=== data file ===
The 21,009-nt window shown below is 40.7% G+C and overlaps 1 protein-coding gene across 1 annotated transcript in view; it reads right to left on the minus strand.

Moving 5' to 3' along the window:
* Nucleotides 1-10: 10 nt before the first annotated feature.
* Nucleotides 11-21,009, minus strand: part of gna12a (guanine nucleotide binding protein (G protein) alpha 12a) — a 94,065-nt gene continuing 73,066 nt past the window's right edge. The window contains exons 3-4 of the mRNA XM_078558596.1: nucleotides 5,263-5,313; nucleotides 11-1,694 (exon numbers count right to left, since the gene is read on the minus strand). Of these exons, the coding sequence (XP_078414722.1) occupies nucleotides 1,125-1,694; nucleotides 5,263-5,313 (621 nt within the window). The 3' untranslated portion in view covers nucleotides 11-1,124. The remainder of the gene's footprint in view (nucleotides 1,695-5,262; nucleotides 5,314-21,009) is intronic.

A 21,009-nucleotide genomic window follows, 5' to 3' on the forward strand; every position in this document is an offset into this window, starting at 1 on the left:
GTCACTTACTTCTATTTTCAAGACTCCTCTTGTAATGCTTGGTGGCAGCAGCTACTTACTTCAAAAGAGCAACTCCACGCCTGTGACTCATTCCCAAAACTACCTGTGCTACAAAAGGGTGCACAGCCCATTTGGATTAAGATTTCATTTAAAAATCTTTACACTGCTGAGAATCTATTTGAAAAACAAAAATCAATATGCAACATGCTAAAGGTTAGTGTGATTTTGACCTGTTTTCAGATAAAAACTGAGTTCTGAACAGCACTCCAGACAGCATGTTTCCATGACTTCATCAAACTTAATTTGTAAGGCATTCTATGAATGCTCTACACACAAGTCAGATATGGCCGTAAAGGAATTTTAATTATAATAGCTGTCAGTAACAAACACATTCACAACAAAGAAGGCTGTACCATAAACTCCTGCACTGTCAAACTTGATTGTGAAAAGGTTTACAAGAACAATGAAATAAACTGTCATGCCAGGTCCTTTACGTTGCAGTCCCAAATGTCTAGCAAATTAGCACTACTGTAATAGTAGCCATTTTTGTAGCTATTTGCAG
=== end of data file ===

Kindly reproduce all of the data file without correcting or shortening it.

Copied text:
The 21,009-nt window shown below is 40.7% G+C and overlaps 1 protein-coding gene across 1 annotated transcript in view; it reads right to left on the minus strand.

Moving 5' to 3' along the window:
* Nucleotides 1-10: 10 nt before the first annotated feature.
* Nucleotides 11-21,009, minus strand: part of gna12a (guanine nucleotide binding protein (G protein) alpha 12a) — a 94,065-nt gene continuing 73,066 nt past the window's right edge. The window contains exons 3-4 of the mRNA XM_078558596.1: nucleotides 5,263-5,313; nucleotides 11-1,694 (exon numbers count right to left, since the gene is read on the minus strand). Of these exons, the coding sequence (XP_078414722.1) occupies nucleotides 1,125-1,694; nucleotides 5,263-5,313 (621 nt within the window). The 3' untranslated portion in view covers nucleotides 11-1,124. The remainder of the gene's footprint in view (nucleotides 1,695-5,262; nucleotides 5,314-21,009) is intronic.

A 21,009-nucleotide genomic window follows, 5' to 3' on the forward strand; every position in this document is an offset into this window, starting at 1 on the left:
GTCACTTACTTCTATTTTCAAGACTCCTCTTGTAATGCTTGGTGGCAGCAGCTACTTACTTCAAAAGAGCAACTCCACGCCTGTGACTCATTCCCAAAACTACCTGTGCTACAAAAGGGTGCACAGCCCATTTGGATTAAGATTTCATTTAAAAATCTTTACACTGCTGAGAATCTATTTGAAAAACAAAAATCAATATGCAACATGCTAAAGGTTAGTGTGATTTTGACCTGTTTTCAGATAAAAACTGAGTTCTGAACAGCACTCCAGACAGCATGTTTCCATGACTTCATCAAACTTAATTTGTAAGGCATTCTATGAATGCTCTACACACAAGTCAGATATGGCCGTAAAGGAATTTTAATTATAATAGCTGTCAGTAACAAACACATTCACAACAAAGAAGGCTGTACCATAAACTCCTGCACTGTCAAACTTGATTGTGAAAAGGTTTACAAGAACAATGAAATAAACTGTCATGCCAGGTCCTTTACGTTGCAGTCCCAAATGTCTAGCAAATTAGCACTACTGTAATAGTAGCCATTTTTGTAGCTATTTGCAG